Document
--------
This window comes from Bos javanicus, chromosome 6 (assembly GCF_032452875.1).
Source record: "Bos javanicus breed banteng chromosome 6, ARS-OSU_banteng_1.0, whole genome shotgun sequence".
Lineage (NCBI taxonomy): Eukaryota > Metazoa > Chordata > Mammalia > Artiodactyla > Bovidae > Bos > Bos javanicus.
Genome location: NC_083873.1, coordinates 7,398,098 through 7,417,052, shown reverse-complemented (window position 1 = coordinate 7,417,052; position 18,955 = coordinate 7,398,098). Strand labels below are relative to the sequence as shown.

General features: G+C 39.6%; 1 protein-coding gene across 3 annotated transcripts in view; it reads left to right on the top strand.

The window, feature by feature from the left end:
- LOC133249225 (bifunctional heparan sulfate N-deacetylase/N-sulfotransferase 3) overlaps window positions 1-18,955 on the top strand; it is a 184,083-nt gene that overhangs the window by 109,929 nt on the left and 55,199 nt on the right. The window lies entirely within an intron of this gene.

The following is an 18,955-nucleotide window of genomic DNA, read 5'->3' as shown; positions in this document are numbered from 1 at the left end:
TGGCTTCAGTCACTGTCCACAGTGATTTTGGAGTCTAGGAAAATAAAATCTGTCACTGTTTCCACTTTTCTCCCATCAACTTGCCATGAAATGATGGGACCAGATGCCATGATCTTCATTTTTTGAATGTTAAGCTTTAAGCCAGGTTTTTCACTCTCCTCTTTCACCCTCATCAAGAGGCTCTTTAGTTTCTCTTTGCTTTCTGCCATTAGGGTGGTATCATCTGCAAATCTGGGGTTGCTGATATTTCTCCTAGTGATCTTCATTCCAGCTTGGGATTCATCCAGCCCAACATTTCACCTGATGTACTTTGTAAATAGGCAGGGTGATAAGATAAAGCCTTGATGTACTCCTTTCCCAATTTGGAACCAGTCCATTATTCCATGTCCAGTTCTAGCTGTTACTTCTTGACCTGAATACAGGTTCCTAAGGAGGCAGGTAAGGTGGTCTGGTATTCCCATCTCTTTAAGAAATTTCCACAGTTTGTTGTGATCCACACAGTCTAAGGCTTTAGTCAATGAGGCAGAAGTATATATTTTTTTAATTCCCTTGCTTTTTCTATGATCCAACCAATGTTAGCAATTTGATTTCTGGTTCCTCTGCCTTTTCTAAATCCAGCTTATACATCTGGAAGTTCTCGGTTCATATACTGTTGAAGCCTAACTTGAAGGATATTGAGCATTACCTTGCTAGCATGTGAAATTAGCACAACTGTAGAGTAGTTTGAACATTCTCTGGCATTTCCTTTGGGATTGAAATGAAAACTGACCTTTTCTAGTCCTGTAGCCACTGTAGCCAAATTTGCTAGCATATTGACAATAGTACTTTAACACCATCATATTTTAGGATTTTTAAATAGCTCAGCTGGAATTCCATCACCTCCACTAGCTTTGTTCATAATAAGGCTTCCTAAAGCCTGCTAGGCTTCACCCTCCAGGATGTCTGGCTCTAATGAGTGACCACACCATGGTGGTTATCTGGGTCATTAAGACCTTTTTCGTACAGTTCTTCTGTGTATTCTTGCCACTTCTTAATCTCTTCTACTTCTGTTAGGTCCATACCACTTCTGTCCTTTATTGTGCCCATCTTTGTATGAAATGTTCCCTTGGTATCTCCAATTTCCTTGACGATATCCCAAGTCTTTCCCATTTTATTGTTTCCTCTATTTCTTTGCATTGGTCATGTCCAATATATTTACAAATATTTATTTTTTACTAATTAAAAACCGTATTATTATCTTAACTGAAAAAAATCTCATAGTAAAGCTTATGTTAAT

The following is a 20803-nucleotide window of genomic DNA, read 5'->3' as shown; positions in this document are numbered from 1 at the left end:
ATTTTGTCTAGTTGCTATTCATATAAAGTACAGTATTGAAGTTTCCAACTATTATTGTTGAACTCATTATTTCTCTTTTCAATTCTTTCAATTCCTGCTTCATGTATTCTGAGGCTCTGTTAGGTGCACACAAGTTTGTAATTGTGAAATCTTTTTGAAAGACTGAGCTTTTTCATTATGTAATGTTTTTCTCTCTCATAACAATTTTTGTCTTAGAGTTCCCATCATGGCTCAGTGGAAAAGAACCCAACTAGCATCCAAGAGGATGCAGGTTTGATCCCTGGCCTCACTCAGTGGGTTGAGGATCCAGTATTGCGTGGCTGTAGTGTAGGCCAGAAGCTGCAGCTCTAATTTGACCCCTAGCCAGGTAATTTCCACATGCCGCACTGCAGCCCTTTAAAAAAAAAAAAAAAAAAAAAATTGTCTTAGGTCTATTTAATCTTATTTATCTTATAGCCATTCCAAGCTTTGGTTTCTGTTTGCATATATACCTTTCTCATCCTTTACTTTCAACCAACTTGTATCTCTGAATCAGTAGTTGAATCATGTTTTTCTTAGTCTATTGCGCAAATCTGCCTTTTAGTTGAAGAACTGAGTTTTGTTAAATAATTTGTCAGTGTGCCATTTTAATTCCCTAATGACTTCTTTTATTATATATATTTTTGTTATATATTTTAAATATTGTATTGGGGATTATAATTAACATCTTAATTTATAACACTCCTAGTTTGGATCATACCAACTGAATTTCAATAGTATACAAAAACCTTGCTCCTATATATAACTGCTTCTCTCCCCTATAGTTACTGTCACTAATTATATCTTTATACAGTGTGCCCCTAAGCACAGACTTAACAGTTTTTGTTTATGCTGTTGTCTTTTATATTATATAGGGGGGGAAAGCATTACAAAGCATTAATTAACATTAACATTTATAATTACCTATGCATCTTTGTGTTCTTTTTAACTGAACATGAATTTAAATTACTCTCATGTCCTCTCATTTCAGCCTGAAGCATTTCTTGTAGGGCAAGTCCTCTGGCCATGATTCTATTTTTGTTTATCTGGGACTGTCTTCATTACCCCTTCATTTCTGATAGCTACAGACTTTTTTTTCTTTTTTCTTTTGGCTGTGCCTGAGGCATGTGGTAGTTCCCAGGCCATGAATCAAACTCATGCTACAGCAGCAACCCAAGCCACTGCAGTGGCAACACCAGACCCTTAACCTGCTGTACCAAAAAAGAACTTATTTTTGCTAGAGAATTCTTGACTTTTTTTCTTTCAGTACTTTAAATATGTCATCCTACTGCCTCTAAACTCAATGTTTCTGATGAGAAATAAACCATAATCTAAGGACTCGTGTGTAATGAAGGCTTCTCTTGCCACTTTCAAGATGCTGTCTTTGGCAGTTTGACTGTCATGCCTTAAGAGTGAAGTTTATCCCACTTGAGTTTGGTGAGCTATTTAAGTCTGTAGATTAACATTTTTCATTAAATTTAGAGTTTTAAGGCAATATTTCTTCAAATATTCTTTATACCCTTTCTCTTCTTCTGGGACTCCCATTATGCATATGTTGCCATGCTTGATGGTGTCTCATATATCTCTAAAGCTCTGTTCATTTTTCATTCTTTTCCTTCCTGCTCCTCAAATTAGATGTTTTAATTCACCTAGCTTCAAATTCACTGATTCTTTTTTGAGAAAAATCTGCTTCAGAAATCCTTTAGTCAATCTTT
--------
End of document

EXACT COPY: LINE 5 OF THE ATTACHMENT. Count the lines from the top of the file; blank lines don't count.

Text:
General features: G+C 39.6%; 1 protein-coding gene across 3 annotated transcripts in view; it reads left to right on the top strand.